19th Century jewellery reveals fascinating story of Victorian lesbians

The fascinating story of two Victorian lesbians who posed as men has been unearthed thanks to an exhibition of their jewellery.

The jewellery, which dates back to late 19th century, was created by artist Charles Ricketts for the literary couple Katherine Bradley and Edith Cooper.

Katherine and Edith, who were in a lesbian relationship with each other, both wrote together under the pen-name Michael Field.

The couple ignored the social mores of England in the 1900’s and embarked on an intense romantic relationship and life together that was to last until their deaths.

Homosexual relationships were previously illegal in the the 19th century.

Same sex relations often ended in prosecution and people were forced to hide their sexual feelings towards another person of the same sex.

Katherine and Edith’s friend, Charles Ricketts, was also in a same sex relationship with another male artist Charles Shannon.

The two couples socialised often sharing a close friendship which was symbolised by the rich and fantastic jewels that Ricketts designed especially for the two women.

These pieces are part of a collection owned by the Fitzwilliam Museum, in Cambridge.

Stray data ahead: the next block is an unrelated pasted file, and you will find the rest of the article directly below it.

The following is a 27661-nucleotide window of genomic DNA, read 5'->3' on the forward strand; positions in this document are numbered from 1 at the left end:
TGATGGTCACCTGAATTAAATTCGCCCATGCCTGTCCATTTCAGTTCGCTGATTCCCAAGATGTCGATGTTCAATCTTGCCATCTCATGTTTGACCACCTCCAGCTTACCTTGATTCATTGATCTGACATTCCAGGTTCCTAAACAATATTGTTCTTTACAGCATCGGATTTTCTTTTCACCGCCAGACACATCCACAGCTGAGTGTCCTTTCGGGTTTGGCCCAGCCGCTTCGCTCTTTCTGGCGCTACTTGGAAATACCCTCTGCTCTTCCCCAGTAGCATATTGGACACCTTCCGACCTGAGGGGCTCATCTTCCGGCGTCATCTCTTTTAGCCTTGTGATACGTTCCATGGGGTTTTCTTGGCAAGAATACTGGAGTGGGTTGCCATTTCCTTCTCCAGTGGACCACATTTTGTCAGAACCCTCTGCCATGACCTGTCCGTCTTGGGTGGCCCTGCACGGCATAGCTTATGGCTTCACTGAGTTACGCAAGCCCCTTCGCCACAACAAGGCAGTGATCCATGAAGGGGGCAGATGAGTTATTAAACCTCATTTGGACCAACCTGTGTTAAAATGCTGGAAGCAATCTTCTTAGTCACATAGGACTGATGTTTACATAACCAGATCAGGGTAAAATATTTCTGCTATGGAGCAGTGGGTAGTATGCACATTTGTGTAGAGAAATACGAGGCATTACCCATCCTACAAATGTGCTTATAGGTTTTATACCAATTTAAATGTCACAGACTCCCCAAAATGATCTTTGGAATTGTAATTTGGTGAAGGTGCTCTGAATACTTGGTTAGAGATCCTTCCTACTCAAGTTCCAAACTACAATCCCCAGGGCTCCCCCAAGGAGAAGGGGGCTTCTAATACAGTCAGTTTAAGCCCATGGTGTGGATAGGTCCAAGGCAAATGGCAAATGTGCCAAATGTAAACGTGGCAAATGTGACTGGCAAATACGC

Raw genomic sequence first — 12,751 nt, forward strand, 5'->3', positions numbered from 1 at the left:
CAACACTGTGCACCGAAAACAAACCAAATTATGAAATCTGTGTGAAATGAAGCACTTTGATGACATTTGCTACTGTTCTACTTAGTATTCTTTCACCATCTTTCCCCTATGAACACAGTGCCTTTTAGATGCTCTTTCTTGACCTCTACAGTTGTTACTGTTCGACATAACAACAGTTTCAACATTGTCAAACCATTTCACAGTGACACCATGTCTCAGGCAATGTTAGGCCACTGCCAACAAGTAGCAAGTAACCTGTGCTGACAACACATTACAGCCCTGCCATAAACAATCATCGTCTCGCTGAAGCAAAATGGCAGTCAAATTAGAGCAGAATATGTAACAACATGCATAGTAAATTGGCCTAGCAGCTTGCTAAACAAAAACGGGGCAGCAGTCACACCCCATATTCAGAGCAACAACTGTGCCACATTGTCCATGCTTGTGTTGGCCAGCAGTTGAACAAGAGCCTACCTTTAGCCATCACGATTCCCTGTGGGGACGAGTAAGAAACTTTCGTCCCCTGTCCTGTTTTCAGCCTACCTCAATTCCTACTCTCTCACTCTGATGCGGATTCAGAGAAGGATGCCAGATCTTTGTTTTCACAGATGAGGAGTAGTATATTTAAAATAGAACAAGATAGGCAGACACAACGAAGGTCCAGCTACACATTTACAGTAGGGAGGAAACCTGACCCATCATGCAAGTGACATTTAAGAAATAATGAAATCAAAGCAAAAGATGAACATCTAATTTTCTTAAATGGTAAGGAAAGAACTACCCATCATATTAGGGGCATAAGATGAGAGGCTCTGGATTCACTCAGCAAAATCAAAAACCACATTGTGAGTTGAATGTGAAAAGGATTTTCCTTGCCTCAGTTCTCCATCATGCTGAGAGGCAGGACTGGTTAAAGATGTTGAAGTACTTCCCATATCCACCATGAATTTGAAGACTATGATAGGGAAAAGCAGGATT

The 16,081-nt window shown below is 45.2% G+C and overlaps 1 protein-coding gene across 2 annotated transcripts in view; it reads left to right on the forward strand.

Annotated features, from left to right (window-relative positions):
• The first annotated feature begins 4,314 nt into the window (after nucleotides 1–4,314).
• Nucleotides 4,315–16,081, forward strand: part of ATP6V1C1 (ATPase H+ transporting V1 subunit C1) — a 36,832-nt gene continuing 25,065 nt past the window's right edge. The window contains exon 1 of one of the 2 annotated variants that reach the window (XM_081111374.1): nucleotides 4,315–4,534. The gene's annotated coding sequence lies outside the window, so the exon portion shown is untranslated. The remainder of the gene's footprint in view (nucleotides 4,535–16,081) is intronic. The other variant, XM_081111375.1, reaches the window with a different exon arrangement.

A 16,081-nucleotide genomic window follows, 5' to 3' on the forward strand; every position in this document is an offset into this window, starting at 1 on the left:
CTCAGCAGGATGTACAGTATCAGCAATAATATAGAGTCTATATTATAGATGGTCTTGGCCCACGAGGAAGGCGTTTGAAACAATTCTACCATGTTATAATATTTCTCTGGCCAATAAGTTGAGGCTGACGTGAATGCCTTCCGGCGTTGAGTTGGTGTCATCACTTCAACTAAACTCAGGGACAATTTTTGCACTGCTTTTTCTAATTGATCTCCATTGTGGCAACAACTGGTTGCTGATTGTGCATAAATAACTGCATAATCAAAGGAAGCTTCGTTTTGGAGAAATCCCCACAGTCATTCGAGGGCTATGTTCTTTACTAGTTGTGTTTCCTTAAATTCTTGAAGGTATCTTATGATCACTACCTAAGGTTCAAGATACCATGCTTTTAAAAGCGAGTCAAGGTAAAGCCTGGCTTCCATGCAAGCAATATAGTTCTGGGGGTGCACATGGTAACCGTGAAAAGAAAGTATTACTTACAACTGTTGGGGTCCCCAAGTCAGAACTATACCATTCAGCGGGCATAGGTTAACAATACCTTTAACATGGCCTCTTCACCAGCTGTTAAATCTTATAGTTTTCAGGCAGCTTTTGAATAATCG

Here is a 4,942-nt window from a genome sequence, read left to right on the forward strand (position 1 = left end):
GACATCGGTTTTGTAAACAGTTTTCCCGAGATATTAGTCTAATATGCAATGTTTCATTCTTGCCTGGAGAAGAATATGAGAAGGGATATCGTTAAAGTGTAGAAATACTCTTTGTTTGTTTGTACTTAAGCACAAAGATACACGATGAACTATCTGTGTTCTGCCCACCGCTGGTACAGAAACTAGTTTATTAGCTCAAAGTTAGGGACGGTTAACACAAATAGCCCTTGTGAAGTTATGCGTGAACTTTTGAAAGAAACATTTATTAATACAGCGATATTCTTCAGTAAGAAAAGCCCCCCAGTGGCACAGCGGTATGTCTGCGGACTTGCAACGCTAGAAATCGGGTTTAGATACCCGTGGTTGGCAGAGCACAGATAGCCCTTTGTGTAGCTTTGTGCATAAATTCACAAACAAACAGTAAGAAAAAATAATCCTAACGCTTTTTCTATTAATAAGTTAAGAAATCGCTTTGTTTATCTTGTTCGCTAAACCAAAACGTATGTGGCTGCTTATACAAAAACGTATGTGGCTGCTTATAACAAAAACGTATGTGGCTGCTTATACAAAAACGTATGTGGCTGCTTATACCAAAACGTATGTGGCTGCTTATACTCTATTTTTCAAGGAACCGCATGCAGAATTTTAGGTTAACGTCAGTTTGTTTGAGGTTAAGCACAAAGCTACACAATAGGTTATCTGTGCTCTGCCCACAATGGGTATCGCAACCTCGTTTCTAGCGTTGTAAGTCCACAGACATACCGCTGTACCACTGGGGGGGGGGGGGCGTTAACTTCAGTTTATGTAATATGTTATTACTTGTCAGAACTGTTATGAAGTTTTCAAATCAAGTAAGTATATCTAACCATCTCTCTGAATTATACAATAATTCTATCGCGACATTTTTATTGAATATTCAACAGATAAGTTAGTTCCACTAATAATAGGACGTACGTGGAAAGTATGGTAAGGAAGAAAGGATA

The museum will exhibit 70 items of jewellery and metalwork, many on display for the first time and much of it previously undocumented.

These one‐off pieces hold an iconic place in the history of queer art in Britain.

 

Museum research assistant Helen Ritchie said their relationship “broke the rules dictated by 19th Century society” and “enjoyed a long and devoted romantic relationship”.

Helen also added that the discovery that Michael Field was in fact two women “undoubtedly affected their commercial success”.

Only some of the pieces created for the women have survived and the jewels exhibited were bequeathed to the Fitzwilliam by Bradley.

The exhibition will highlight the unique jewellery – which dates between 1850 and 1940 – this summer.

The Fitzwillaim will open the exhibition on 31 July – 11 November where many of the items will be on display for the first time.

By Ben Gelblum and Yasmin Harisha

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